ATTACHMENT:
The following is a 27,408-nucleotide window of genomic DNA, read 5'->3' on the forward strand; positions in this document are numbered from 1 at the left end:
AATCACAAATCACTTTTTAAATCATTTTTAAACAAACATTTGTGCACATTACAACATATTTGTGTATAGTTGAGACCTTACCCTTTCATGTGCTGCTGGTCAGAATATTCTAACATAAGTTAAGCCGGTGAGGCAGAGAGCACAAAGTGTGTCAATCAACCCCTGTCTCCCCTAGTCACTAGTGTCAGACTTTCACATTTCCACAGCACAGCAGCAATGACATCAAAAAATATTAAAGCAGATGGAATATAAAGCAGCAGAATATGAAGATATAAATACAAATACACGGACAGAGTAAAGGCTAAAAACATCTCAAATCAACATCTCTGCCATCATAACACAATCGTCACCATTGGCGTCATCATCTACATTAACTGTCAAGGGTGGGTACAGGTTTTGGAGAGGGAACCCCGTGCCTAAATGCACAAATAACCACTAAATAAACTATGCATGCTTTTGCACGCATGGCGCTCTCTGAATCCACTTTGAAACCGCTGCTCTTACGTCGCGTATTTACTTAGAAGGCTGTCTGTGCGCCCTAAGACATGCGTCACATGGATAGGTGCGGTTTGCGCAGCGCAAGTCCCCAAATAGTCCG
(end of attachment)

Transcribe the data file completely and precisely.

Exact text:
The following is a 27,408-nucleotide window of genomic DNA, read 5'->3' on the forward strand; positions in this document are numbered from 1 at the left end:
AATCACAAATCACTTTTTAAATCATTTTTAAACAAACATTTGTGCACATTACAACATATTTGTGTATAGTTGAGACCTTACCCTTTCATGTGCTGCTGGTCAGAATATTCTAACATAAGTTAAGCCGGTGAGGCAGAGAGCACAAAGTGTGTCAATCAACCCCTGTCTCCCCTAGTCACTAGTGTCAGACTTTCACATTTCCACAGCACAGCAGCAATGACATCAAAAAATATTAAAGCAGATGGAATATAAAGCAGCAGAATATGAAGATATAAATACAAATACACGGACAGAGTAAAGGCTAAAAACATCTCAAATCAACATCTCTGCCATCATAACACAATCGTCACCATTGGCGTCATCATCTACATTAACTGTCAAGGGTGGGTACAGGTTTTGGAGAGGGAACCCCGTGCCTAAATGCACAAATAACCACTAAATAAACTATGCATGCTTTTGCACGCATGGCGCTCTCTGAATCCACTTTGAAACCGCTGCTCTTACGTCGCGTATTTACTTAGAAGGCTGTCTGTGCGCCCTAAGACATGCGTCACATGGATAGGTGCGGTTTGCGCAGCGCAAGTCCCCAAATAGTCCG